SBC Foundation Donates to the Oklahoma Amber Alert System

The SBC Foundation has awarded $77,000 to the state of Oklahoma and the Oklahoma Association of Broadcasters to support the development of the nation’s first Amber Alert notification system that uses satellite technology. The funding is part of a $1 million SBC Excelerator grant to help law enforcement agencies across the SBC 13-state region enhance the management and dissemination of Amber Alerts.

“Every second matters when a child is abducted,” says Oklahoma Governor Brad Henry. “The Amber Alert system is crucial in quickly spreading information about an abducted child to the public. We thank SBC for its role in supporting the Amber Alert system and protecting our children.”

In Oklahoma, the SBC Foundation grant will be used to develop a satellite activation feature of the current Amber Alert system. For radio and television broadcasters, the satellite enhancement will provide a faster alternative than the current Emergency Alert System (EAS) and instantly provide images, if available, as well as text information about a possible abduction. The satellite feature will also give law enforcement officials a better way to activate a regional Amber Alert when neighboring states might be affected.

“We recognize that the Amber Alert network is critically important in helping to locate lost or abducted children,” comments Don Cain, SBC Oklahoma president.

Oklahoma was the first state to develop a statewide Amber plan, which is a cooperative effort of the Office of the Governor, the DPS, and the OAB. The program uses the EAS system and is a partner in the Amber Alert Web Portal Consortium to achieve faster dissemination of Amber alerts to a wider audience. The Consortium uses the Internet, e-mail, fax machines, pagers, cell phones, weather radio, radio, television, and highway signs to disseminate alert information. The satellite feature would be one more way to distribute information.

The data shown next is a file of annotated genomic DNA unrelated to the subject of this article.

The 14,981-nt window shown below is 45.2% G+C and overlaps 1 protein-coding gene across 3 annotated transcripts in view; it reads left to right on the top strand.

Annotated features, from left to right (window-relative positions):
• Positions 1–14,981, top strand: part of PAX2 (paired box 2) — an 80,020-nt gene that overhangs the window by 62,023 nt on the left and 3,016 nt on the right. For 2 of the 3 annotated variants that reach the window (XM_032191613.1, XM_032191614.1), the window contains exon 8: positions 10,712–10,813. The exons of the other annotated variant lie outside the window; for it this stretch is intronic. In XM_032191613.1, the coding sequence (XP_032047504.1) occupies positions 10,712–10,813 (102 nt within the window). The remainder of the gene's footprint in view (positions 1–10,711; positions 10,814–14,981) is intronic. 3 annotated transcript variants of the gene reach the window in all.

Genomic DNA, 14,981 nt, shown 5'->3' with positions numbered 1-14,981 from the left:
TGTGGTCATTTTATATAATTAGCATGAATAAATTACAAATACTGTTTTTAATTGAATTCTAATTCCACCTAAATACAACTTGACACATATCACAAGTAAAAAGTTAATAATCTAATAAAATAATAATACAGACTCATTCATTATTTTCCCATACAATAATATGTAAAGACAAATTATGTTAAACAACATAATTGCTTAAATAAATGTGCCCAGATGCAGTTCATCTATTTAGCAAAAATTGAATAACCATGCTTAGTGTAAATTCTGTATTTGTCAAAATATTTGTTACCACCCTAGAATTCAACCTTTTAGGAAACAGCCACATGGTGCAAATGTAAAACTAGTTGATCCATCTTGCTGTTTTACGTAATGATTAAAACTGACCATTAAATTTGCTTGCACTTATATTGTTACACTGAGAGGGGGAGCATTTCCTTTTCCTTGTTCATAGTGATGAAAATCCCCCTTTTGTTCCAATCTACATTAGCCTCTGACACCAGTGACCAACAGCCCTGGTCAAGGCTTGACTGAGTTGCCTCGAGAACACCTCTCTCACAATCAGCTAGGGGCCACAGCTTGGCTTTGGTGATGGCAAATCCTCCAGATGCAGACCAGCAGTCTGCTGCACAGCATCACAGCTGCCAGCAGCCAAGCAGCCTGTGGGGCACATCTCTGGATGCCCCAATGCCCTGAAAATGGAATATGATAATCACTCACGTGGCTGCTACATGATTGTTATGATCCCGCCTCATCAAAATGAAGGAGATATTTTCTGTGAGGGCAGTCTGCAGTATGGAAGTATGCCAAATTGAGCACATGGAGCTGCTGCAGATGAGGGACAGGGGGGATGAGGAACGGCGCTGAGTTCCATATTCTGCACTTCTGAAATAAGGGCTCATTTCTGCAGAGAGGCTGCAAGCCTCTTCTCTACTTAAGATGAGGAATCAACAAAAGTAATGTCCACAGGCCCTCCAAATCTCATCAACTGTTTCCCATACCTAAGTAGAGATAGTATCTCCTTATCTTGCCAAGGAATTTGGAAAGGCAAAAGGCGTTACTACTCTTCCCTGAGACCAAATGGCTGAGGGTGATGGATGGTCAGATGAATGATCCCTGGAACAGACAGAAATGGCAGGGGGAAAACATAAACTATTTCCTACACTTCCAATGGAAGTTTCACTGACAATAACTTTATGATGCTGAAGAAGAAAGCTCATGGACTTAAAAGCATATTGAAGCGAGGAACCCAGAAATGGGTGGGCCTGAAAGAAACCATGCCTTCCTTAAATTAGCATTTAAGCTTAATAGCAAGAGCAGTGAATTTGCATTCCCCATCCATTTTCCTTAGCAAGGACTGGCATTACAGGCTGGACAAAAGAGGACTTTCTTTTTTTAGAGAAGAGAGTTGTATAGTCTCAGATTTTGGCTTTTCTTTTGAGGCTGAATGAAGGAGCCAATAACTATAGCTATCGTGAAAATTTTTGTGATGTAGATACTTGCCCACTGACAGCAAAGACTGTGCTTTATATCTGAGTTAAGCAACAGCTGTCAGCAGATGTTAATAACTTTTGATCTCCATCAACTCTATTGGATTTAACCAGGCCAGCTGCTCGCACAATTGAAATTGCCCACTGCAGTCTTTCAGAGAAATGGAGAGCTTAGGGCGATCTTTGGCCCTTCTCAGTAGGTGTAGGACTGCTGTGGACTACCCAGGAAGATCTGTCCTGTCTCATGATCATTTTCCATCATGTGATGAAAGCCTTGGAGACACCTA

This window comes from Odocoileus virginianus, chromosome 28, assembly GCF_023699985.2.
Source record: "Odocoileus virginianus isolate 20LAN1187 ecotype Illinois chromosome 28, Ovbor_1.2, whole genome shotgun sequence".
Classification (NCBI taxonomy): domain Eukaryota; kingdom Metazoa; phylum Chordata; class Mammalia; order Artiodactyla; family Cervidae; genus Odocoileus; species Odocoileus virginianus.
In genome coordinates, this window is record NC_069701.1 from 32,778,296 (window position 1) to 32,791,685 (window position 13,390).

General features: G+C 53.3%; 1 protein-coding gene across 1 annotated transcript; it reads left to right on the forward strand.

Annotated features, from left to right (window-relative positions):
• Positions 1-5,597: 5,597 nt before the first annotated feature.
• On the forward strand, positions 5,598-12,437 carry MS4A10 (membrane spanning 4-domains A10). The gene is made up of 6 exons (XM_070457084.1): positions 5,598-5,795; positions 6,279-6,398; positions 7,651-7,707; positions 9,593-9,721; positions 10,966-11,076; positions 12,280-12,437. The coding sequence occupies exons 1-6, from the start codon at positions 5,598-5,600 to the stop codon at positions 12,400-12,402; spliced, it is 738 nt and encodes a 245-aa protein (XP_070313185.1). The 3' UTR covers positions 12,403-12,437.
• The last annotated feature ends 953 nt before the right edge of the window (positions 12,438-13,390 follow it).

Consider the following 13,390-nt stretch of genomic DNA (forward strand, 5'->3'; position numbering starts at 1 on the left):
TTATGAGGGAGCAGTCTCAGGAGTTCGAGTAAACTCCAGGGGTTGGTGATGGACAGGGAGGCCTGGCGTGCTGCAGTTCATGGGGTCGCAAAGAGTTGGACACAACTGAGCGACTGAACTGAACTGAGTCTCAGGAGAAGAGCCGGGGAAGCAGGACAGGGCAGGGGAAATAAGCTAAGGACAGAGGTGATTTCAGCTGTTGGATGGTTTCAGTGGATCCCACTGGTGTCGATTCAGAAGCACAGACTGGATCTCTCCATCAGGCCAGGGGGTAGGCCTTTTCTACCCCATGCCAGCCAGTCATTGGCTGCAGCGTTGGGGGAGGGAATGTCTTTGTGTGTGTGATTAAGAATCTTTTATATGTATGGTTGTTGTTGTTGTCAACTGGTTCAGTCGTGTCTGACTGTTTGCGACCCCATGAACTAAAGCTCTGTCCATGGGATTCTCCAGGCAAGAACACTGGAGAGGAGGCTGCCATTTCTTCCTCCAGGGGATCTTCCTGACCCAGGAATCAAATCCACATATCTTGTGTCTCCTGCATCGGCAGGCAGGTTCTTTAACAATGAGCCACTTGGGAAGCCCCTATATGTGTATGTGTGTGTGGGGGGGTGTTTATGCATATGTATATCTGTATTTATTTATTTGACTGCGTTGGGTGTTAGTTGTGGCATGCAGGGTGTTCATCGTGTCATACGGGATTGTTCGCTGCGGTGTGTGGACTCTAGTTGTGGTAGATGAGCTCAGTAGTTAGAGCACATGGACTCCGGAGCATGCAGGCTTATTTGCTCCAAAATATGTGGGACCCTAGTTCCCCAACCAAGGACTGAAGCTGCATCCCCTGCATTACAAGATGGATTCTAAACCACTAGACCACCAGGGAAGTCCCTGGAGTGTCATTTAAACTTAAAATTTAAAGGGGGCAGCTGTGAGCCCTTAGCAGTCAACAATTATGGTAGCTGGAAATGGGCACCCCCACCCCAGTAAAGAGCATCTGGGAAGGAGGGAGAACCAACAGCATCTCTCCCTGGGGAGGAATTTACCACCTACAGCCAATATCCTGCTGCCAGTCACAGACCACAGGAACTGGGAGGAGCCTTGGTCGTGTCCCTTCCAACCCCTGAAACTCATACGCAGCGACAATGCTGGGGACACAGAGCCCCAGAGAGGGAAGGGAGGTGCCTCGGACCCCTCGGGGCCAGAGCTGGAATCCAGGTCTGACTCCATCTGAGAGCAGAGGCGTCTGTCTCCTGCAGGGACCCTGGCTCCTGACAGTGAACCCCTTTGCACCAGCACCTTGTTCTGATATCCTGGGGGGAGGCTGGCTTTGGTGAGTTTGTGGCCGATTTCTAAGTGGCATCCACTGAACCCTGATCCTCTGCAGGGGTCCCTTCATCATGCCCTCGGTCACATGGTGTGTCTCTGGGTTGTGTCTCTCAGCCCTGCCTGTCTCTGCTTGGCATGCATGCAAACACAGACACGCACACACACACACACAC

The goal of the Amber Alert program is to get the message out to as many avenues as possible as soon as possible. The new Web-based system has the capability to be more specific about the location, calculating where the abductor might be in view of how much time has elapsed since the kidnapping, and sending alerts to devices and agencies in that area.

Officials say that when a child is abducted, a rapid response can be crucial. The Department of Justice reports that three of four abducted children who are killed are killed within the first three hours.

SBC Communications has supported the Amber Alert program for two years through a network paging system that sends Amber Alerts to field technicians.

The $1 million SBC Excelerator national grant program was jointly announced in August by U.S. Senator Kay Bailey Hutchison, R-Texas, and Ed Whitacre, chairman and CEO of SBC Communications Inc. Marc Klaas, a nationwide advocate for the protection of missing children and father of Polly Klaas who was kidnapped and murdered, joined Senator Hutchison and Mr. Whitacre in making the announcement.

The Amber Alert program was created in 1996 when Dallas-Fort Worth broadcasters teamed with local police to develop an early warning system to help find 9-year-old Amber Hagerman, who was kidnapped while riding her bicycle in Arlington, TX, and then murdered.

On September 3, 2002, Senator. Hutchison, co-introduced legislation to establish a nationwide communications-warning network in child abduction cases. Her proposal was signed into law by President George W. Bush on April 20, 2003 as part of the PROTECT Act.

The SBC Foundation, the charitable giving arm of SBC Communications, Inc., celebrates its 20th anniversary in 2004. In the past two decades, SBC Communications and the SBC Foundation have contributed more than $1 billion to nonprofit organizations and affiliates across the country.

Updated 11-24-2004

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